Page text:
Elevating Equity through Food, Faith, and Fellowship

Some of our most cherished sustainable farming practices have roots in African wisdom. Yet, discrimination against African-American farmers has led to their decline from 14 percent of all growers in 1920 to less than 2 percent today, with a corresponding loss of over 14 million acres of land.  Further, Black communities suffer disproportionately from illnesses related to lack of access to fresh food and healthy natural ecosystems.

Marion County possesses no special immunity in this regard. According to United States Department of Agriculture
National Agricultural Statistics Service 96% of farm producers in Marion County are White, residential segregation is still prominent, and several neighborhoods lack access to a nearby grocery store. In response, OSU Extension partnered with a historically Black church to repurpose vacant land for community gardens and in the future, urban farms.  

During a recent Community Planting Day event, neighbors, church leaders, and food advocates were invited to “increase farmland stewardship by people of color” and reduce the harmful effects of food deserts and/or food apartheids.

The project is just one of many led by OSU Extension. Vacant lots, many contaminated, have become a community health issue for cities throughout Ohio.  More than 20 cities with populations over 20,000 have seen significant declines in population over the last 30 years, making them “shrinking” or “legacy” cities.  In 2010, in response to this issue, the Ohio legislature made the formation of county land reutilization corporations (land banks) possible for 44 of Ohio’s most populous counties.  As of 2016, 40 of the 44 have formed land banks and are beginning to acquire, plan for and dispose of vacant lots, including the land bank in Marion. With various community partners, the Marion County Extension office is facilitating  land-based interventions on these properties. A proposal was developed and presented to funders to design models for outdoor community space and develop temporarily living laboratories – this means that users, visitors, and supporting institutions will be surveyed in that period on a regular basis and data will be gathered to assess feasibility of permanent hubs.

Investment efforts can show positive results toward supporting their vibrancy but a comprehensive, achievable collective impact initiative is needed to further advance progress. The community readily acknowledges that revitalization of the area will not occur overnight and is not the responsibility of a single entity. Rather, civic participation – the active engagement of people in the decision-making processes that shape their communities and their lives – is critical to cultivate healthy society. In fact, we only realize the full promise of democracy when people participate; when all segments of a community have fair and equal access to institutions and meaningful opportunities to voice their opinions about important issues driving the public policy or the social sector’s agenda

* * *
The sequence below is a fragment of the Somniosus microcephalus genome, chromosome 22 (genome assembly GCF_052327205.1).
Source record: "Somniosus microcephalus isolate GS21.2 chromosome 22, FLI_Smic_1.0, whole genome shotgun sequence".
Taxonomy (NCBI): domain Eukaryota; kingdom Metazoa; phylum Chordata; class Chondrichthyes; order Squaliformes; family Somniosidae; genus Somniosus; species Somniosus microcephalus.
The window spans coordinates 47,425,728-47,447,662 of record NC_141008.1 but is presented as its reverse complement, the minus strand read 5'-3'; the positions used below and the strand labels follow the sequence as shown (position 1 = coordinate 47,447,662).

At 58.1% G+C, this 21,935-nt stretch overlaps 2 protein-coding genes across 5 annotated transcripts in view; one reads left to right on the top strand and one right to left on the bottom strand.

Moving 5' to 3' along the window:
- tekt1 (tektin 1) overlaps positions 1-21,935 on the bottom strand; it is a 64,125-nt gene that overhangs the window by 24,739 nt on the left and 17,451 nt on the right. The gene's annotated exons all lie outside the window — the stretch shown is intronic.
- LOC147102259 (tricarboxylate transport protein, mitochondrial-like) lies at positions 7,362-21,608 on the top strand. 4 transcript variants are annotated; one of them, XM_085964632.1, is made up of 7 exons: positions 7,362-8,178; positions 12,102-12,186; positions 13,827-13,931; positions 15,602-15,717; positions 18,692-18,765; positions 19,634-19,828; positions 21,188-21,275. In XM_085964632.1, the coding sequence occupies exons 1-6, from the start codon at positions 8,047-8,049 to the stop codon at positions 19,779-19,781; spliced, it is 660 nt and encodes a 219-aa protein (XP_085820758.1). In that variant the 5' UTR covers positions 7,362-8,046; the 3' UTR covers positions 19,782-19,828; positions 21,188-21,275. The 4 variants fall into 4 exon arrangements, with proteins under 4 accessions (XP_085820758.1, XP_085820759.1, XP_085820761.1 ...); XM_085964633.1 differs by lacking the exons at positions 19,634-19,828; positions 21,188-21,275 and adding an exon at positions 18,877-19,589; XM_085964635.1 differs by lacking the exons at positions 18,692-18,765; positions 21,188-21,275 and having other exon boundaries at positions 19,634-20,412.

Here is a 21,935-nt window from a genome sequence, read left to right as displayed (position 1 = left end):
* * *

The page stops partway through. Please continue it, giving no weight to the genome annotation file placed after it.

Land reuse matters because it can direct resources in neighborhoods that have been historically been disinvestment. Farm Loan Programs with the USDA continue to develop innovative loan products and initiatives to improve its ability to serve traditionally underserved farmers and ranchers, such as with the Operating and Farm Ownership Microloan programs and the expansion of the Youth Loan program into urban areas. When developing urban farms or gardens on abandonment lots, lead contamination can be a significant concern. OSU Extension can provide soil and lead testing, an absolute necessity for any urban grower. The other interrelated and equally important recommendation is to develop new groups of community leaders who can work together with other citizens to identify, investigate, and solve problems in their communities and county using available resources. These new leaders are citizens who traditionally have not been part of the public decision making in matters that concern them and their communities. They have often experienced many social, economic, and educational limitations. Contact OSU Extension to learn about Community Voices, an exciting new program, that facilitates a shared group leadership process in which organizations and institutions work with the community to help shape programs and use resources to meet specific needs of community citizens.